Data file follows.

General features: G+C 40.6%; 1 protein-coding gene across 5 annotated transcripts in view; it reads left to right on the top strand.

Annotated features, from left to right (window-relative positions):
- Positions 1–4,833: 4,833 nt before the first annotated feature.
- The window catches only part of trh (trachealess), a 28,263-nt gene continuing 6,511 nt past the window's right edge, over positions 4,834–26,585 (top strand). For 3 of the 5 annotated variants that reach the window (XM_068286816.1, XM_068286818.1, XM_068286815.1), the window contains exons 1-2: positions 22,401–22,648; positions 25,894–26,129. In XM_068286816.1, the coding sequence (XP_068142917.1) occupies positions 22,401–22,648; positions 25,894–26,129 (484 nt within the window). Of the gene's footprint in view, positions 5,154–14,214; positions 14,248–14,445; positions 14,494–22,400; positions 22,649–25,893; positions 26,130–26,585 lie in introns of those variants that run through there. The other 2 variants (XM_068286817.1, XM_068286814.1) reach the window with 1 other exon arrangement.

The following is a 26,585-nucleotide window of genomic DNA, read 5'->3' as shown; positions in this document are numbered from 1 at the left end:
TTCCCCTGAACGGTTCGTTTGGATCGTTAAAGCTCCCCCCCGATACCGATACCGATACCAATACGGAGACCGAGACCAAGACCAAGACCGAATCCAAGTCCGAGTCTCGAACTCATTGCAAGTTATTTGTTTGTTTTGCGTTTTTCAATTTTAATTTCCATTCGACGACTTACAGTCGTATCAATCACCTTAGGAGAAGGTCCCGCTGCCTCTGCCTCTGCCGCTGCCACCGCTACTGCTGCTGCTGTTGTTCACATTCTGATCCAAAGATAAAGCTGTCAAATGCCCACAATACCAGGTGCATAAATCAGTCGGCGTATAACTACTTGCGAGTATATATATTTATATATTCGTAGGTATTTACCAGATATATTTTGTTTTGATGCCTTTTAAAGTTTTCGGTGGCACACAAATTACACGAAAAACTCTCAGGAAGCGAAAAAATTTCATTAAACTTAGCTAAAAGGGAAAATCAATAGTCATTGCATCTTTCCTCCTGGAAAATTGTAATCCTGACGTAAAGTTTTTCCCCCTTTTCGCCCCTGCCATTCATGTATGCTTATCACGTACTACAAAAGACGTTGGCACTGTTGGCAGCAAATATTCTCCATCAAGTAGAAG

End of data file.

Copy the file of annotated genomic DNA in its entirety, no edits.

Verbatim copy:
General features: G+C 40.6%; 1 protein-coding gene across 5 annotated transcripts in view; it reads left to right on the top strand.

Annotated features, from left to right (window-relative positions):
- Positions 1–4,833: 4,833 nt before the first annotated feature.
- The window catches only part of trh (trachealess), a 28,263-nt gene continuing 6,511 nt past the window's right edge, over positions 4,834–26,585 (top strand). For 3 of the 5 annotated variants that reach the window (XM_068286816.1, XM_068286818.1, XM_068286815.1), the window contains exons 1-2: positions 22,401–22,648; positions 25,894–26,129. In XM_068286816.1, the coding sequence (XP_068142917.1) occupies positions 22,401–22,648; positions 25,894–26,129 (484 nt within the window). Of the gene's footprint in view, positions 5,154–14,214; positions 14,248–14,445; positions 14,494–22,400; positions 22,649–25,893; positions 26,130–26,585 lie in introns of those variants that run through there. The other 2 variants (XM_068286817.1, XM_068286814.1) reach the window with 1 other exon arrangement.

The following is a 26,585-nucleotide window of genomic DNA, read 5'->3' as shown; positions in this document are numbered from 1 at the left end:
TTCCCCTGAACGGTTCGTTTGGATCGTTAAAGCTCCCCCCCGATACCGATACCGATACCAATACGGAGACCGAGACCAAGACCAAGACCGAATCCAAGTCCGAGTCTCGAACTCATTGCAAGTTATTTGTTTGTTTTGCGTTTTTCAATTTTAATTTCCATTCGACGACTTACAGTCGTATCAATCACCTTAGGAGAAGGTCCCGCTGCCTCTGCCTCTGCCGCTGCCACCGCTACTGCTGCTGCTGTTGTTCACATTCTGATCCAAAGATAAAGCTGTCAAATGCCCACAATACCAGGTGCATAAATCAGTCGGCGTATAACTACTTGCGAGTATATATATTTATATATTCGTAGGTATTTACCAGATATATTTTGTTTTGATGCCTTTTAAAGTTTTCGGTGGCACACAAATTACACGAAAAACTCTCAGGAAGCGAAAAAATTTCATTAAACTTAGCTAAAAGGGAAAATCAATAGTCATTGCATCTTTCCTCCTGGAAAATTGTAATCCTGACGTAAAGTTTTTCCCCCTTTTCGCCCCTGCCATTCATGTATGCTTATCACGTACTACAAAAGACGTTGGCACTGTTGGCAGCAAATATTCTCCATCAAGTAGAAG